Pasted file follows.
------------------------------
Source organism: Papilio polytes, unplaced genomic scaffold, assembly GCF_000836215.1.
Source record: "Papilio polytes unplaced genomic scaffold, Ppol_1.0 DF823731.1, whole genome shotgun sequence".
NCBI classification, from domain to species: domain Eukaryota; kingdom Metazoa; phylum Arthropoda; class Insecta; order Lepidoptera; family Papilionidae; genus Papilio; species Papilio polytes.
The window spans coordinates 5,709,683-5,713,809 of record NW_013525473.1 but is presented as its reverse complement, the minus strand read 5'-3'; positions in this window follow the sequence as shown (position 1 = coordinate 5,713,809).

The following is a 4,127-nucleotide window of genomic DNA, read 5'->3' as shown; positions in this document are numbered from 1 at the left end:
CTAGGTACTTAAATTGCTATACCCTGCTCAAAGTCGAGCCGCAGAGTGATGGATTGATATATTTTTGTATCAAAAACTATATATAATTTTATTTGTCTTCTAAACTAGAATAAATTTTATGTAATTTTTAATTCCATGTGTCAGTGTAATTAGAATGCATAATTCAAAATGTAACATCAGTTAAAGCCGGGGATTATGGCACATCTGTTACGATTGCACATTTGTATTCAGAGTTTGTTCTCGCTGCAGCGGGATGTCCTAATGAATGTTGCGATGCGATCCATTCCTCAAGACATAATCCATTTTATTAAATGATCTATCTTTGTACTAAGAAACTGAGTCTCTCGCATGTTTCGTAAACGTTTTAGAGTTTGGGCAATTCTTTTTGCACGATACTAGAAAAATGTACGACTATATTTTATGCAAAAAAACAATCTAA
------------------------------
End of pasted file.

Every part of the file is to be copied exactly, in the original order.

Source organism: Papilio polytes, unplaced genomic scaffold, assembly GCF_000836215.1.
Source record: "Papilio polytes unplaced genomic scaffold, Ppol_1.0 DF823731.1, whole genome shotgun sequence".
NCBI classification, from domain to species: domain Eukaryota; kingdom Metazoa; phylum Arthropoda; class Insecta; order Lepidoptera; family Papilionidae; genus Papilio; species Papilio polytes.
The window spans coordinates 5,709,683-5,713,809 of record NW_013525473.1 but is presented as its reverse complement, the minus strand read 5'-3'; positions in this window follow the sequence as shown (position 1 = coordinate 5,713,809).

The following is a 4,127-nucleotide window of genomic DNA, read 5'->3' as shown; positions in this document are numbered from 1 at the left end:
CTAGGTACTTAAATTGCTATACCCTGCTCAAAGTCGAGCCGCAGAGTGATGGATTGATATATTTTTGTATCAAAAACTATATATAATTTTATTTGTCTTCTAAACTAGAATAAATTTTATGTAATTTTTAATTCCATGTGTCAGTGTAATTAGAATGCATAATTCAAAATGTAACATCAGTTAAAGCCGGGGATTATGGCACATCTGTTACGATTGCACATTTGTATTCAGAGTTTGTTCTCGCTGCAGCGGGATGTCCTAATGAATGTTGCGATGCGATCCATTCCTCAAGACATAATCCATTTTATTAAATGATCTATCTTTGTACTAAGAAACTGAGTCTCTCGCATGTTTCGTAAACGTTTTAGAGTTTGGGCAATTCTTTTTGCACGATACTAGAAAAATGTACGACTATATTTTATGCAAAAAAACAATCTAA